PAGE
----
The Bovey Valley Woods in Dartmoor are a haven for wildlife. All along the valley, a variety of habitats provide the right conditions where some special species find refuge. This is where the bright, sparkling waters of the River Bovey and Becka Brook converge between the moss-covered trees of ecologically important wet woodlands. Higher up the steep sunlit slopes, patches of ancient woodland stand amid swathes of conifer plantations that cover large areas of the valley. These plantations have been shown to reduce the vitality and diversity of the wild plants and animals. Careful thinning work will give the remnants of wild habitat a chance to regain their place among the dominant conifers. The secret of woodland restoration is to gradually remove he evergreens and increase the levels of sunlight that supports life below the canopy.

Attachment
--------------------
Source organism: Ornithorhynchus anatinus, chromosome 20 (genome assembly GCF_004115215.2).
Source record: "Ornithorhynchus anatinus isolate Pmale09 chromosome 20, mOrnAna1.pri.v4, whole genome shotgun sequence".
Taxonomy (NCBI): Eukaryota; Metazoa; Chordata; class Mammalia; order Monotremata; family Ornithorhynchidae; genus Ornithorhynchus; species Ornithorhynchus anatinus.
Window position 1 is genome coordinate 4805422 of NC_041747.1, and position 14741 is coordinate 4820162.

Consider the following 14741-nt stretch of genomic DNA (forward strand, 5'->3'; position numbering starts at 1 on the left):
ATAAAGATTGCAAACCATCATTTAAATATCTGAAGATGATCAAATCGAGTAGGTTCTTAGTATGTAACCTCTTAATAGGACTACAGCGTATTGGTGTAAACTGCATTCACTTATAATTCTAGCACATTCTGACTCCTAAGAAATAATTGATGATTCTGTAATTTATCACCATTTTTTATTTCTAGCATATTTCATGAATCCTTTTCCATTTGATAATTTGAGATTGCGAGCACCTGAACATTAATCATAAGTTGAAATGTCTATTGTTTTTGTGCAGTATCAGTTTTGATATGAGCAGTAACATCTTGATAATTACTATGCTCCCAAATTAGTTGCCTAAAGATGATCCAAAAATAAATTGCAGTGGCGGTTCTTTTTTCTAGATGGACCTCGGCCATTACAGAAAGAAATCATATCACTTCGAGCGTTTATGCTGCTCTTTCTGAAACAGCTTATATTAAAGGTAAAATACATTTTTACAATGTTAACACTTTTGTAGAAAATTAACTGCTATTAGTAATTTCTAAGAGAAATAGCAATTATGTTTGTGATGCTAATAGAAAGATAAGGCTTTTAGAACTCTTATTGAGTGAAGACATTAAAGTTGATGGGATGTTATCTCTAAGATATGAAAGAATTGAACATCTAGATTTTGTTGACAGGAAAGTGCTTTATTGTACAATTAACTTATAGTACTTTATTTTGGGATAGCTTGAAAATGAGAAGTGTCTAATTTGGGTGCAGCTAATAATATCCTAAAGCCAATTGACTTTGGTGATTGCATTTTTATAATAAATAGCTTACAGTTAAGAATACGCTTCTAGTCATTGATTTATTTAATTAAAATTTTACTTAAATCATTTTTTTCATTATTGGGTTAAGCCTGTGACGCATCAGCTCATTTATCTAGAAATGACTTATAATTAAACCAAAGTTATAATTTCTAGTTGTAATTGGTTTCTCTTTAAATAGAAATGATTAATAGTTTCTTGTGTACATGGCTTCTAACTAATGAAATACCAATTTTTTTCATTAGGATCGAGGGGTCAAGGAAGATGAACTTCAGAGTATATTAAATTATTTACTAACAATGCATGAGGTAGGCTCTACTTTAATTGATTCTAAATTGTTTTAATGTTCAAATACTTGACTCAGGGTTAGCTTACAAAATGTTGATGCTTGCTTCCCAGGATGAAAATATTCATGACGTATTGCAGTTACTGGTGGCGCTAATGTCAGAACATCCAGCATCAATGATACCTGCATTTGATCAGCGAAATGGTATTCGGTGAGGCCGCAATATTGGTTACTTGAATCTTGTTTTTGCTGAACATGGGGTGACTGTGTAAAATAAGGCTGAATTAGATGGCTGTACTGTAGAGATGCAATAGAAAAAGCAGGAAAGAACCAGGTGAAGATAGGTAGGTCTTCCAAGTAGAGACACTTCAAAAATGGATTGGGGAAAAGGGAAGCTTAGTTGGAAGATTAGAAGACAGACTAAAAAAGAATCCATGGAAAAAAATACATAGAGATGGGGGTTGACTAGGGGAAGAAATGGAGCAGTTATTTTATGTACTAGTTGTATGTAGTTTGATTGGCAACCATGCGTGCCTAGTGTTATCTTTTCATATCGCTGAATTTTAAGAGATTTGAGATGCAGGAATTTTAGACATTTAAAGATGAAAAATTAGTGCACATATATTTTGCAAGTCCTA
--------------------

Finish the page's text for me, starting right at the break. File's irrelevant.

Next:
With the support of Valencia Communities Fund over recent years, this work has shown that positive change is on the way. Now, wildflowers are reclaiming the slopes and butterflies and beetles are responding to these opportunities, including the blue ground beetle which is only found in a few wooded valleys in this region.
In other areas, the works have given the hazel dormouse a stronghold for survival after stands of conifers have been replaced by the vigorous new growth of native broadleaved woodland. Boosting wild diversity is part of an improving picture at the beautiful Bovey Valley and this work will continue after a successful start.
All photos (C) Paul Moody